According to the 2015 U.S. Transgender Survey, over half of trans kids say they've been verbally harassed at school. A quarter of them say they've been physically attacked, while 13 percent say they were sexually assaulted. If this kinda thing keeps happening, the superintendent now has a few more sticks to go with the carrots to make districts comply.

Furthermore, though education secretary Betsy DeVos is working to cancel Obama administration guidelines to protect transgender students, Liias's bill codifies all these protections into state law. So even if DeVos removes the guidelines, and even if we elect some horrible superintendent who also wants to remove the guidelines, Washington trans kids can continue to rely on these protections.

Liias argues that making schools safe for transgender kids will have the net effect of making schools safe for other kids.

"My radical belief is that schools should be the safest place in our society for kids," Liias said. "We can’t guarantee that people aren’t going to be assholes outside of class. But lets at least make sure that kids are okay when they're in school and they’re growing and developing as human beings."

"Also, if we teach the other kids not to be assholes to the trans kids while they’re in school, that will carry forward," Liias added. "We’re setting social norms that say this kind of behavior isn’t acceptable, period, end of sentence, and I think that will have the net effect of making our communities safer not just for us but for everybody."

Higher Fines for Hate Crimes

For some reason, state law in Washington refers to hate crimes as "malicious harassment." This bill, sponsored by Rep. Javier Valdez, changes that language to "hate crime."

The bill also allows hate crime victims to be rewarded up to $100,000 in punitive damages. "If you fine a hate organization $100,000 a couple times, they’ll have to find a new business model and move on," Liias said. "So that was a big deal."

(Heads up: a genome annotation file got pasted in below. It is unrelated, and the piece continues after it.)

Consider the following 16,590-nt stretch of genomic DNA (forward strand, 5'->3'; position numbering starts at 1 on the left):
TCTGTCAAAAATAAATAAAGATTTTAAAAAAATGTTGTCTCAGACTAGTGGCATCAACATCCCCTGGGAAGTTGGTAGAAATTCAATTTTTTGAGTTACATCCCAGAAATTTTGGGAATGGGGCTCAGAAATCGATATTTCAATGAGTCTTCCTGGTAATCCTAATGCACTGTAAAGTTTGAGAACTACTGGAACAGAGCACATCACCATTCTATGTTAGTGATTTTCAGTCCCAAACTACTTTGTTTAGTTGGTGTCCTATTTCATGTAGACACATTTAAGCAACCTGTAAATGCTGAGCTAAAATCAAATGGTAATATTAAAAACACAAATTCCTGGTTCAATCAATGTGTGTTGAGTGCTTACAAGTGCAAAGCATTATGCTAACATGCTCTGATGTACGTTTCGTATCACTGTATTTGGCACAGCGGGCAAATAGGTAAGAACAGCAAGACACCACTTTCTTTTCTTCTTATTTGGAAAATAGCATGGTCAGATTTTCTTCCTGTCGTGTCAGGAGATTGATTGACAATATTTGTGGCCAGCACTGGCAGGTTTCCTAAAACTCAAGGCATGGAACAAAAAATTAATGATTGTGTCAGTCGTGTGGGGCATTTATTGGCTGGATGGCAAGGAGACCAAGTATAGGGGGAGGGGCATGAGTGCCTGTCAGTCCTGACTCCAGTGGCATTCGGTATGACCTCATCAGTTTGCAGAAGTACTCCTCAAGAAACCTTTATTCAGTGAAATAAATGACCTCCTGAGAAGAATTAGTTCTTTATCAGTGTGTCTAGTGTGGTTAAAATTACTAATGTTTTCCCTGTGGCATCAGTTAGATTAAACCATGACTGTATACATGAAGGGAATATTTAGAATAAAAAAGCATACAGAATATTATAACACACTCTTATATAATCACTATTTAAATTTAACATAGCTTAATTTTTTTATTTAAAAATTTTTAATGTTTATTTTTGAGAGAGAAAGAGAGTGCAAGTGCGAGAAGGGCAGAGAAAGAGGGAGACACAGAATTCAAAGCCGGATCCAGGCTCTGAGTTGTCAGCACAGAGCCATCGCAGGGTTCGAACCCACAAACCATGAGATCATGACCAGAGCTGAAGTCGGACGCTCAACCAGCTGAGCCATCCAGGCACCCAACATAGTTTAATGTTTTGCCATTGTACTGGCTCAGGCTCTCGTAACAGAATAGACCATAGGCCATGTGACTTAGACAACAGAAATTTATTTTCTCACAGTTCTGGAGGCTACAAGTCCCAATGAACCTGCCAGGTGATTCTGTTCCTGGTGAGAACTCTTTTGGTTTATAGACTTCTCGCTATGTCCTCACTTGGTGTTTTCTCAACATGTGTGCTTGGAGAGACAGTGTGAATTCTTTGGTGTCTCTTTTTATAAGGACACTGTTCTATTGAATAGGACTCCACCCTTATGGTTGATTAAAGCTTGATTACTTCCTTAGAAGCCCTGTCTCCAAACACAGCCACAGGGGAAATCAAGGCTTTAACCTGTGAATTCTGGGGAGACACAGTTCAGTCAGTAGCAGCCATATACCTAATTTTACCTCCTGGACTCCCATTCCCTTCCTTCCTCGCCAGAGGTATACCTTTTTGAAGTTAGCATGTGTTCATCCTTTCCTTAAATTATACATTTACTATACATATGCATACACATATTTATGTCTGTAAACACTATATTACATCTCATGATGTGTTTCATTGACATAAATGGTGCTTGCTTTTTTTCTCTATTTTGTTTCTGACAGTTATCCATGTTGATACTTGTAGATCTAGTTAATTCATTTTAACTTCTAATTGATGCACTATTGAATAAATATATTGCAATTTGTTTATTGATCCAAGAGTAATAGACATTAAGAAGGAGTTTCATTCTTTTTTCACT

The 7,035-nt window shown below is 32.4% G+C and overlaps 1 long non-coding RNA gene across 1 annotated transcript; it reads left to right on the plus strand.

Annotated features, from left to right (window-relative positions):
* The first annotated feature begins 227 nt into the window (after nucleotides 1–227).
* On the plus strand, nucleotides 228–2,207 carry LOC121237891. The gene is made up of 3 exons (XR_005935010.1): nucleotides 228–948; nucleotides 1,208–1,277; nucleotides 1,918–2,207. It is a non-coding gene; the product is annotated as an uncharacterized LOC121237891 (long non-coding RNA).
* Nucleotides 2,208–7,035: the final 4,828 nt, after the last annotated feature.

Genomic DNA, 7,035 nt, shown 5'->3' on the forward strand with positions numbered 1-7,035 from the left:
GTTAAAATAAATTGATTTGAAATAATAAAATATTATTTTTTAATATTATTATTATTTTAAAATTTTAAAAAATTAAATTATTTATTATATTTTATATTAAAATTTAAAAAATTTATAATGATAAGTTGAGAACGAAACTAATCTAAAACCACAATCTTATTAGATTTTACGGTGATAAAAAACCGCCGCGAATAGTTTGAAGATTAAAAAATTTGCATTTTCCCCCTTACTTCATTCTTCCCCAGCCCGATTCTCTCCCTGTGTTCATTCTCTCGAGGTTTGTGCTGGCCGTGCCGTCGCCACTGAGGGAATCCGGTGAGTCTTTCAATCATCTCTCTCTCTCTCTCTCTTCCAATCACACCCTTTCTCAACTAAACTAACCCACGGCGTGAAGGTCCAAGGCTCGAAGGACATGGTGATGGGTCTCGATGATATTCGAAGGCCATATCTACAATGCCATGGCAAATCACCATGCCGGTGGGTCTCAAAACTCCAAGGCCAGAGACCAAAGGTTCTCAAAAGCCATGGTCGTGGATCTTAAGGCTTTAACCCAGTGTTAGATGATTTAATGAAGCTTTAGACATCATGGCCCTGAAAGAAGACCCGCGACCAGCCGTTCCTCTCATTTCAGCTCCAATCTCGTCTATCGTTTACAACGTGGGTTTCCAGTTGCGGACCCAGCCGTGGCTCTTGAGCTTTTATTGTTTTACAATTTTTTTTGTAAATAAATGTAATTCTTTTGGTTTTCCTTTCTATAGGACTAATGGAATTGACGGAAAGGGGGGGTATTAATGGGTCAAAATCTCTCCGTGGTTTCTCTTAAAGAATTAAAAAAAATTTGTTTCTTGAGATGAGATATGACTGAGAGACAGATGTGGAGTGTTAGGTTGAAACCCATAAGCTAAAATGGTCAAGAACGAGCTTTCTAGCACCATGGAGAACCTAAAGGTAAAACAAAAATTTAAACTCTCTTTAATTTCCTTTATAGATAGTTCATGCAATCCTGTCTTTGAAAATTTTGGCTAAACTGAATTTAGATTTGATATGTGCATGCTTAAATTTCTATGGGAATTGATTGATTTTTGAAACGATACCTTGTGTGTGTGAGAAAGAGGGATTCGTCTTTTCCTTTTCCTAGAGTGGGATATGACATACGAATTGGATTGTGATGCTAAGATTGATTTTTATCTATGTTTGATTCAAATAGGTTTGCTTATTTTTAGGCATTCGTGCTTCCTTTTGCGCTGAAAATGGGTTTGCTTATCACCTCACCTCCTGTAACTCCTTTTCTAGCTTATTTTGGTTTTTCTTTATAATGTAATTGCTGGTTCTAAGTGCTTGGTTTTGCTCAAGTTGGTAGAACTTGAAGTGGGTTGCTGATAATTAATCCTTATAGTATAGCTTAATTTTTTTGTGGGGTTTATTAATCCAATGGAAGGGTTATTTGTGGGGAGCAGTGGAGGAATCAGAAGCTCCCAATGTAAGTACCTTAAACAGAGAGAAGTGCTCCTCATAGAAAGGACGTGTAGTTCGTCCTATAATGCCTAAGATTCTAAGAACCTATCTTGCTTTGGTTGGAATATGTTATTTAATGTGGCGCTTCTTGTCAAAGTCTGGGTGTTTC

Adding a Nonbinary Option on State Records

The Washington State Department of Health has already added a nonbinary option on state records, but this bill, sponsored by Sen. Jamie Pedersen, codifies that into state law.

If in the future some new governor wasn’t going to allow that anymore, they wouldn't be able to do that thanks to this law.

Reproductive Health Care Bill

Some health insurers have been denying trans people treatment based on their gender. In committee, Liias said, someone testified that a health insurer denied a claim for a broken arm because, they argued, if the patient hadn't transitioned they wouldn't have been playing the sport they were playing when they broke their arm. The claim was therefore a transition-related injury, which they didn't have to cover.

This bill, sponsored by Sen. Emily Randall, basically ensures that private insurers can't do that anymore. It also ensures access to reproductive health services to trans people. A trans man, for instance, might need birth control, and the bill would make sure he could get that.

Right now, the Senate has formally asked the House to remove the bad amendments it tacked onto the bill. Those amendments would remove requirements for family planning programs for undocumented immigrants and remove the requirement for "medical assistance and state and school employee health plans" to fully cover STI screenings. Sen. Randall is actively negotiating with the House to find a resolution, according to a spokesperson for Senate Democrats.

Stuff They Didn't Cover and/or Bills That Died

The Senate missed the boat on a couple of things Liias said he wanted to accomplish this year.

People who "knowingly transmit" HIV can still be charged with a felony. Liias wants to change that discriminatory law. "It's a relic of the AIDS crisis. We need to destigmatize HIV," he said.

Some people also claim a "trans panic defense" or a "gay panic defense" when they're accused of assaulting LGBTQ people. It doesn't happen often, but it's a technical defense that some people can raise. Some states have banned that, saying you can't claim as a defense before a jury that your homophobia forced you to assault someone. "We'll have to come back to that next year," Liias said.

And then, of course, there was the comprehensive sex ed bill. They'll have to pick that one up next year again, too.